Now on to the actual music buying experience. Here we go – created an account, which was pretty easy. Email, name, password, address, credit card, and you’re ready in a couple minutes to start buying music. If you’ve bought anything online, like from Amazon for instance, then you know the drill. Then off I went to the album I wanted, and confirmed my purchase – 12 tracks for 9.99. Not bad. It charged my card and started downloading.

This is where it started to get interesting. I got my first bump in the road at track 4. There was a network error and the track stopped downloading. It skipped over and continued on downloading the other 11 tracks. When that was done, I went back to my Purchased list, and there was track 4 with a handy little “Retry” button. Clicked it, and the download appeared successful. Great, I thought, I’ve got the album, although that download error was highly disconcerting. But I checked my files on the hard drive, and it was there and proper size, so I wasn’t worried.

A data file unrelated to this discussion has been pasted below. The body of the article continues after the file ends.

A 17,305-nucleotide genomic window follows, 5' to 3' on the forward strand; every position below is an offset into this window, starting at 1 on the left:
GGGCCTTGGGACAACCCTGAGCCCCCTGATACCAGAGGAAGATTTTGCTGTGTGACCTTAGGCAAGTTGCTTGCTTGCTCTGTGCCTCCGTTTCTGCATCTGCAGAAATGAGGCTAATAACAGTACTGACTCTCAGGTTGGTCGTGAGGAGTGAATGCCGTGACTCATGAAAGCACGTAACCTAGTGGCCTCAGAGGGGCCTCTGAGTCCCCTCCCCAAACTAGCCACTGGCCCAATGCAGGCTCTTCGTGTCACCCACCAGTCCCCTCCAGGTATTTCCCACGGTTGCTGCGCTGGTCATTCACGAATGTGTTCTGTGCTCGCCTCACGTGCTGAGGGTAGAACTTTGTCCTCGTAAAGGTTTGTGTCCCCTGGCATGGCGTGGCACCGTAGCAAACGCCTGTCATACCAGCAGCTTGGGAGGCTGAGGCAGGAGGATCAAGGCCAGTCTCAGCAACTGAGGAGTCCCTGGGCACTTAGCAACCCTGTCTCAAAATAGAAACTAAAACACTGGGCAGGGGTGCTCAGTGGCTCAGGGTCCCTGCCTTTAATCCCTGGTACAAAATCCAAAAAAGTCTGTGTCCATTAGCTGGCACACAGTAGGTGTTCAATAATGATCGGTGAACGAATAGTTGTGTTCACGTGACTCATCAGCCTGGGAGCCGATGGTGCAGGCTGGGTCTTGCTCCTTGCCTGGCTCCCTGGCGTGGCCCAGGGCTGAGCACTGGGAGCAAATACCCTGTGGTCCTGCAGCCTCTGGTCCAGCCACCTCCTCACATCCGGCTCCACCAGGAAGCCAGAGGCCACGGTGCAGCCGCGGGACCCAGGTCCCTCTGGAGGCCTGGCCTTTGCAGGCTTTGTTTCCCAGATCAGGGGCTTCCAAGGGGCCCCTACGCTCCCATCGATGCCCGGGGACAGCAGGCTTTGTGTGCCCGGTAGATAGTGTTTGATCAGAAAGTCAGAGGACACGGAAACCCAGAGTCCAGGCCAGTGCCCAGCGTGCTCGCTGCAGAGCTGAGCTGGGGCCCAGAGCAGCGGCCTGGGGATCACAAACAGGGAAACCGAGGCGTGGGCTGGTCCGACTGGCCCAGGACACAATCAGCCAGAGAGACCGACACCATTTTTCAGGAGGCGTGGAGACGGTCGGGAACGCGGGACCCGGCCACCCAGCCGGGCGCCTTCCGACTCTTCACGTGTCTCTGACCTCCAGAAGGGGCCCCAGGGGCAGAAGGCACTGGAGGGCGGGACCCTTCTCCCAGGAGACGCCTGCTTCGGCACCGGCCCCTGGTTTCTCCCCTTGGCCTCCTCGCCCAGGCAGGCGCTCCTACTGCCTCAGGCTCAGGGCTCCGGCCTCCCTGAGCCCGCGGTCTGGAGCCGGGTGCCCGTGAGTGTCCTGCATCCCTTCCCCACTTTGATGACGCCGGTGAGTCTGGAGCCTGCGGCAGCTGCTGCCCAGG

Then I played the tracks. They sounded great – excellent audio quality. Except for track 4. It was there in itunes, on my list, and confirmed purchased, and on my hard drive, but no luck playing it. Something got screwed up on the problematic download. Stupid DRM bites the consumer once again. So, I randomly cursed greedy studio execs while I hit the net and the forums. I also started to look for what program to use to get rid of the DRM. I knew I could burn to CD and rip it back again to do it, but that seemed unnecessary. I wanted to preserve the digital file I had.

Well, long story short, the download network error is quite common, but there is a simple solution. Copy / move the unplayable file somewhere else on the hard drive, and then tell itunes where it is, and it plays. No kidding. Don’t know why, but it works. Kudos to some dude in the forums for that one.